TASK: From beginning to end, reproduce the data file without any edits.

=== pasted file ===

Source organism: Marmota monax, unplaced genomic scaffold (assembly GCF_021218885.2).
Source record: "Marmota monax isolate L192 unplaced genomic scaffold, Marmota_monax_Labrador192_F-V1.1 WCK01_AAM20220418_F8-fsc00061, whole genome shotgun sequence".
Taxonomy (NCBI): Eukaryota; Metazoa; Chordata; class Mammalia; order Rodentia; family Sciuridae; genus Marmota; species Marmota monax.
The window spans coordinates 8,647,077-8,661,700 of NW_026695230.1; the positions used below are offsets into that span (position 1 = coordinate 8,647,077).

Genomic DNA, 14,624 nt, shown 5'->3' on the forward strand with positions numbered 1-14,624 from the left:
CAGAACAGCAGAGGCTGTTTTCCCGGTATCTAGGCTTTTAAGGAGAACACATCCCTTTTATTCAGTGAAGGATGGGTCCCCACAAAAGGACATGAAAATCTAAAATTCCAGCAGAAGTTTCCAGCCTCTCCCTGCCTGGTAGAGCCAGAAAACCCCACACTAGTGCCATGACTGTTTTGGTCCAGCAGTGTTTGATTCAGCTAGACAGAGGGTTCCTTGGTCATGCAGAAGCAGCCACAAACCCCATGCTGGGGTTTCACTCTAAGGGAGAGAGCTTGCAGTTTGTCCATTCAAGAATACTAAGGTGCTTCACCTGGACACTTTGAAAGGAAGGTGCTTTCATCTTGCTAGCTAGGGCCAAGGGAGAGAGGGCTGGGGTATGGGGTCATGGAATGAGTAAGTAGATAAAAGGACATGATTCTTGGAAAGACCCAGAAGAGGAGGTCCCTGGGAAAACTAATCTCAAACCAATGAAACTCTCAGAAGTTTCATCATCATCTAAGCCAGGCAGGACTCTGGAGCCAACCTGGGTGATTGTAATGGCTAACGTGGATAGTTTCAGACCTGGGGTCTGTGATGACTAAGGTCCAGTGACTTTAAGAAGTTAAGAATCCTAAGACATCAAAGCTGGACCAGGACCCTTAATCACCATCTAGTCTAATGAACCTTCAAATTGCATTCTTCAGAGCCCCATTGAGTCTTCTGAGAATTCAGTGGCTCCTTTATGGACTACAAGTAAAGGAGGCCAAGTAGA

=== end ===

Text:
Source organism: Marmota monax, unplaced genomic scaffold (assembly GCF_021218885.2).
Source record: "Marmota monax isolate L192 unplaced genomic scaffold, Marmota_monax_Labrador192_F-V1.1 WCK01_AAM20220418_F8-fsc00061, whole genome shotgun sequence".
Taxonomy (NCBI): Eukaryota; Metazoa; Chordata; class Mammalia; order Rodentia; family Sciuridae; genus Marmota; species Marmota monax.
The window spans coordinates 8,647,077-8,661,700 of NW_026695230.1; the positions used below are offsets into that span (position 1 = coordinate 8,647,077).

Genomic DNA, 14,624 nt, shown 5'->3' on the forward strand with positions numbered 1-14,624 from the left:
CAGAACAGCAGAGGCTGTTTTCCCGGTATCTAGGCTTTTAAGGAGAACACATCCCTTTTATTCAGTGAAGGATGGGTCCCCACAAAAGGACATGAAAATCTAAAATTCCAGCAGAAGTTTCCAGCCTCTCCCTGCCTGGTAGAGCCAGAAAACCCCACACTAGTGCCATGACTGTTTTGGTCCAGCAGTGTTTGATTCAGCTAGACAGAGGGTTCCTTGGTCATGCAGAAGCAGCCACAAACCCCATGCTGGGGTTTCACTCTAAGGGAGAGAGCTTGCAGTTTGTCCATTCAAGAATACTAAGGTGCTTCACCTGGACACTTTGAAAGGAAGGTGCTTTCATCTTGCTAGCTAGGGCCAAGGGAGAGAGGGCTGGGGTATGGGGTCATGGAATGAGTAAGTAGATAAAAGGACATGATTCTTGGAAAGACCCAGAAGAGGAGGTCCCTGGGAAAACTAATCTCAAACCAATGAAACTCTCAGAAGTTTCATCATCATCTAAGCCAGGCAGGACTCTGGAGCCAACCTGGGTGATTGTAATGGCTAACGTGGATAGTTTCAGACCTGGGGTCTGTGATGACTAAGGTCCAGTGACTTTAAGAAGTTAAGAATCCTAAGACATCAAAGCTGGACCAGGACCCTTAATCACCATCTAGTCTAATGAACCTTCAAATTGCATTCTTCAGAGCCCCATTGAGTCTTCTGAGAATTCAGTGGCTCCTTTATGGACTACAAGTAAAGGAGGCCAAGTAGA